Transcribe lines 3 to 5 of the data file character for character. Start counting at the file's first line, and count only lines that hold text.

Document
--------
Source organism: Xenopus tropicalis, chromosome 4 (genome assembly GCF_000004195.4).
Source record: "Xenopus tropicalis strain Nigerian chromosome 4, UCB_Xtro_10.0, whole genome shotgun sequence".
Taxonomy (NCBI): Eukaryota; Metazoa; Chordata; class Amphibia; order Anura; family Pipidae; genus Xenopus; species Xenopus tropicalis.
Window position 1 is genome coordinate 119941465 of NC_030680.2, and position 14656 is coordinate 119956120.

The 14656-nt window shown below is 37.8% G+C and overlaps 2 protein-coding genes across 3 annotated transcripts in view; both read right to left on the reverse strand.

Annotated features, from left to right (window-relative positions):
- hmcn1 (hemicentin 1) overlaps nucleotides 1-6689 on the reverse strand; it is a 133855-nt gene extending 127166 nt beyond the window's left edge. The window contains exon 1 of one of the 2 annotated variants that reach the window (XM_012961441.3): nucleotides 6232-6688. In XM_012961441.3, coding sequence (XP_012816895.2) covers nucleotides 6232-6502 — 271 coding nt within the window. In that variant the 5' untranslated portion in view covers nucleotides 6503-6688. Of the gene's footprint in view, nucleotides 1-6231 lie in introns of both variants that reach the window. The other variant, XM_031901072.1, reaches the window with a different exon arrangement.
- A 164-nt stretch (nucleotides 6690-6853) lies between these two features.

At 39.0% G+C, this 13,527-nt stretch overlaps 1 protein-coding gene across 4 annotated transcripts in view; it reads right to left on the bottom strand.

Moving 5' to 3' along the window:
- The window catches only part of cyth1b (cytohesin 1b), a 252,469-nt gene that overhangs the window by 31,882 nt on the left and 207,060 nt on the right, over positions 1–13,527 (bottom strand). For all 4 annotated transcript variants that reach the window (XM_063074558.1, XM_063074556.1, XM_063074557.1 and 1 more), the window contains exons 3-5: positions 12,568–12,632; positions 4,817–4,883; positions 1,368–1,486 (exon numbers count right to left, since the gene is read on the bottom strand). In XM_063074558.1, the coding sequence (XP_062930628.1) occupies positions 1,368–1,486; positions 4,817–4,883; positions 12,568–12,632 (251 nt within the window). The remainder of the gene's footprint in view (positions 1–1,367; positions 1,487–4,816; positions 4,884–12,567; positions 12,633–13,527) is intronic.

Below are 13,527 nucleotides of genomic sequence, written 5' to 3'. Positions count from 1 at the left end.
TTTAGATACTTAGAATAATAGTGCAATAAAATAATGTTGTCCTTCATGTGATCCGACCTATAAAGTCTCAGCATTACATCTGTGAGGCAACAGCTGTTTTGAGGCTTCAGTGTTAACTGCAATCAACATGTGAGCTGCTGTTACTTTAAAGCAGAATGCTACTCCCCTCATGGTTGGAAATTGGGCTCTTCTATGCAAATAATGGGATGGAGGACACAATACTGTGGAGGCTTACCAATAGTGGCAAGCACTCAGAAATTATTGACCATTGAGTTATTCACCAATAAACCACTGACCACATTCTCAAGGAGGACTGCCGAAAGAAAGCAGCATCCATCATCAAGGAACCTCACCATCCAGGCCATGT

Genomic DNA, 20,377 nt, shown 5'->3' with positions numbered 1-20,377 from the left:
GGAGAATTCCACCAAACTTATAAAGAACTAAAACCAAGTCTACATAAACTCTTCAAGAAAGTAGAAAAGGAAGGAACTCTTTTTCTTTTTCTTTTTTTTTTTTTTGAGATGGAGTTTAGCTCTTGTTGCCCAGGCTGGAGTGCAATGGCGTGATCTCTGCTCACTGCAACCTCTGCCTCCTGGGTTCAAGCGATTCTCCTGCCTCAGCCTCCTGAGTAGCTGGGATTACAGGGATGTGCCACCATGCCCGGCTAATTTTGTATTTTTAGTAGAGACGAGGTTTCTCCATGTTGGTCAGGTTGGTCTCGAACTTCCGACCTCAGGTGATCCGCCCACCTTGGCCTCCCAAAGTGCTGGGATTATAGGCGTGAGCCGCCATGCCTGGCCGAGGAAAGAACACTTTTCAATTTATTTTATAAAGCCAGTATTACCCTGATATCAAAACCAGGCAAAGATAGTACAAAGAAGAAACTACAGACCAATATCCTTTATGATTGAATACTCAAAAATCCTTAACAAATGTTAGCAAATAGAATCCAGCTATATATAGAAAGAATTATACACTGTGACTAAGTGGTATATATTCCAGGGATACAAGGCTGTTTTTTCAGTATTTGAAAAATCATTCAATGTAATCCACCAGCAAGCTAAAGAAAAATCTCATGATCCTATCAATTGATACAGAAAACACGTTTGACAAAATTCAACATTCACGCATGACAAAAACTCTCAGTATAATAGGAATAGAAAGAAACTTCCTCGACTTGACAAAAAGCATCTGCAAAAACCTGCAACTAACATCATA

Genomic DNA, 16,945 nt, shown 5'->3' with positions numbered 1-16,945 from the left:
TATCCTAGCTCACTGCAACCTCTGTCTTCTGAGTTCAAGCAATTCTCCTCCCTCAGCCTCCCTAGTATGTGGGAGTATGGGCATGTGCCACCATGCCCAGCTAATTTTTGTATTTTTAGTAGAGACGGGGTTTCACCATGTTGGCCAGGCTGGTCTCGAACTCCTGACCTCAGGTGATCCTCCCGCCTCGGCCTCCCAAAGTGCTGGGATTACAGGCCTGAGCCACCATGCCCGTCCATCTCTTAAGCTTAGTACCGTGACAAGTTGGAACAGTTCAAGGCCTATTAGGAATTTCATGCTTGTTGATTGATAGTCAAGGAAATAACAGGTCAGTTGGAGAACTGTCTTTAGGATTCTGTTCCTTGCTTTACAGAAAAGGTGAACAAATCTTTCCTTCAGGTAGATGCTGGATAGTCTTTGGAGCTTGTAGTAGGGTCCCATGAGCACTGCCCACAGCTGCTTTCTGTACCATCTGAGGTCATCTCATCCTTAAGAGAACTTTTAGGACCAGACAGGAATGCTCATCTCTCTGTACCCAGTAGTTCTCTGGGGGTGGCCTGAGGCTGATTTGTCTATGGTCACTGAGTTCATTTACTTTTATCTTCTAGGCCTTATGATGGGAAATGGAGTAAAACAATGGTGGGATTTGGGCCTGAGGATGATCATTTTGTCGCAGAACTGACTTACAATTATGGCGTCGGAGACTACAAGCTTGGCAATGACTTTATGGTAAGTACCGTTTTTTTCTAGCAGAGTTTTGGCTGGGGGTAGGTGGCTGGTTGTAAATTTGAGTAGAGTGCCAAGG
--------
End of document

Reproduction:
Taxonomy (NCBI): Eukaryota; Metazoa; Chordata; class Amphibia; order Anura; family Pipidae; genus Xenopus; species Xenopus tropicalis.
Window position 1 is genome coordinate 119941465 of NC_030680.2, and position 14656 is coordinate 119956120.

The 14656-nt window shown below is 37.8% G+C and overlaps 2 protein-coding genes across 3 annotated transcripts in view; both read right to left on the reverse strand.